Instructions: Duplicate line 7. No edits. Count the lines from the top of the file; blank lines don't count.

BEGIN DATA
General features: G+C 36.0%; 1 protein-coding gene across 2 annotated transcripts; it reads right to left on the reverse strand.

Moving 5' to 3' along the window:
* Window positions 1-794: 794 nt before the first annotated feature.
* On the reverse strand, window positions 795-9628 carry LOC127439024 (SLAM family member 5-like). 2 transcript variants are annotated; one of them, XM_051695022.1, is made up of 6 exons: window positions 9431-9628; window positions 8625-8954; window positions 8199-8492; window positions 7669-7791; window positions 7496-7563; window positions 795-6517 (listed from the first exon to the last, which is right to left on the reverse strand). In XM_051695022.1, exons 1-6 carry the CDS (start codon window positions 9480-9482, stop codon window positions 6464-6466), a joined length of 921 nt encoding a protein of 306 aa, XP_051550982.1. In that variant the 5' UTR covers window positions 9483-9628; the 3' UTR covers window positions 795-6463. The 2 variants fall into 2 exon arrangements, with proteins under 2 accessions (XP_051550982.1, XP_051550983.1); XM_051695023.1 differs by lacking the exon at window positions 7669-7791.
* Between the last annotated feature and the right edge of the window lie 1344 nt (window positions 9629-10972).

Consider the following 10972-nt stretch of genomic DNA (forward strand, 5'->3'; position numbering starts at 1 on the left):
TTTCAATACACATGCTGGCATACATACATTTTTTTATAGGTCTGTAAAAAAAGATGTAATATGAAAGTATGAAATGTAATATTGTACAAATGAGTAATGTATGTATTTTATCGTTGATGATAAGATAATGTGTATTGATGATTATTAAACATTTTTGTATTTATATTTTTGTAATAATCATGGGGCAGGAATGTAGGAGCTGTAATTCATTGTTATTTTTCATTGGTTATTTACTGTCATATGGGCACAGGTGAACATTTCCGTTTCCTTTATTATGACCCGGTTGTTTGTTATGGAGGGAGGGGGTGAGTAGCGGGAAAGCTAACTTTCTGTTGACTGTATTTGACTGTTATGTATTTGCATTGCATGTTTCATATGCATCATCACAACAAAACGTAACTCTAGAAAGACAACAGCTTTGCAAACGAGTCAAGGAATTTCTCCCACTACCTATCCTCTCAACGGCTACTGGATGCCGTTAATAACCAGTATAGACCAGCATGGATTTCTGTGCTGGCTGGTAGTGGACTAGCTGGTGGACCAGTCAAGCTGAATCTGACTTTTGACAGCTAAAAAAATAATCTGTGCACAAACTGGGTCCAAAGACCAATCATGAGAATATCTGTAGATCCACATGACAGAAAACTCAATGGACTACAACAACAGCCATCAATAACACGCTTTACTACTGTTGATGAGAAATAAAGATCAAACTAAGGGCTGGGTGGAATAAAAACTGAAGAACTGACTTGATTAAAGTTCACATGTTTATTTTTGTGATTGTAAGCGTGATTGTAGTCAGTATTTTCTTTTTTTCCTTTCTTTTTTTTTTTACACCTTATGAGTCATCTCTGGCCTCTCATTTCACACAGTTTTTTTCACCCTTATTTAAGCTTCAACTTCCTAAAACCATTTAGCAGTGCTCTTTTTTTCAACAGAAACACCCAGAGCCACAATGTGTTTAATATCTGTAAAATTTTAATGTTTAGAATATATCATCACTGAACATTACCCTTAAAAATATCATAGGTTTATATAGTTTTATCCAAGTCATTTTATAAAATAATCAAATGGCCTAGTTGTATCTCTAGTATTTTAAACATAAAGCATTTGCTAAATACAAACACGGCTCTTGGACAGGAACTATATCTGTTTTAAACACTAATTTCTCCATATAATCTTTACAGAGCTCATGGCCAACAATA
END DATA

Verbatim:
TTTCAATACACATGCTGGCATACATACATTTTTTTATAGGTCTGTAAAAAAAGATGTAATATGAAAGTATGAAATGTAATATTGTACAAATGAGTAATGTATGTATTTTATCGTTGATGATAAGATAATGTGTATTGATGATTATTAAACATTTTTGTATTTATATTTTTGTAATAATCATGGGGCAGGAATGTAGGAGCTGTAATTCATTGTTATTTTTCATTGGTTATTTACTGTCATATGGGCACAGGTGAACATTTCCGTTTCCTTTATTATGACCCGGTTGTTTGTTATGGAGGGAGGGGGTGAGTAGCGGGAAAGCTAACTTTCTGTTGACTGTATTTGACTGTTATGTATTTGCATTGCATGTTTCATATGCATCATCACAACAAAACGTAACTCTAGAAAGACAACAGCTTTGCAAACGAGTCAAGGAATTTCTCCCACTACCTATCCTCTCAACGGCTACTGGATGCCGTTAATAACCAGTATAGACCAGCATGGATTTCTGTGCTGGCTGGTAGTGGACTAGCTGGTGGACCAGTCAAGCTGAATCTGACTTTTGACAGCTAAAAAAATAATCTGTGCACAAACTGGGTCCAAAGACCAATCATGAGAATATCTGTAGATCCACATGACAGAAAACTCAATGGACTACAACAACAGCCATCAATAACACGCTTTACTACTGTTGATGAGAAATAAAGATCAAACTAAGGGCTGGGTGGAATAAAAACTGAAGAACTGACTTGATTAAAGTTCACATGTTTATTTTTGTGATTGTAAGCGTGATTGTAGTCAGTATTTTCTTTTTTTCCTTTCTTTTTTTTTTTACACCTTATGAGTCATCTCTGGCCTCTCATTTCACACAGTTTTTTTCACCCTTATTTAAGCTTCAACTTCCTAAAACCATTTAGCAGTGCTCTTTTTTTCAACAGAAACACCCAGAGCCACAATGTGTTTAATATCTGTAAAATTTTAATGTTTAGAATATATCATCACTGAACATTACCCTTAAAAATATCATAGGTTTATATAGTTTTATCCAAGTCATTTTATAAAATAATCAAATGGCCTAGTTGTATCTCTAGTATTTTAAACATAAAGCATTTGCTAAATACAAACACGGCTCTTGGACAGGAACTATATCTGTTTTAAACACTAATTTCTCCATATAATCTTTACAGAGCTCATGGCCAACAATA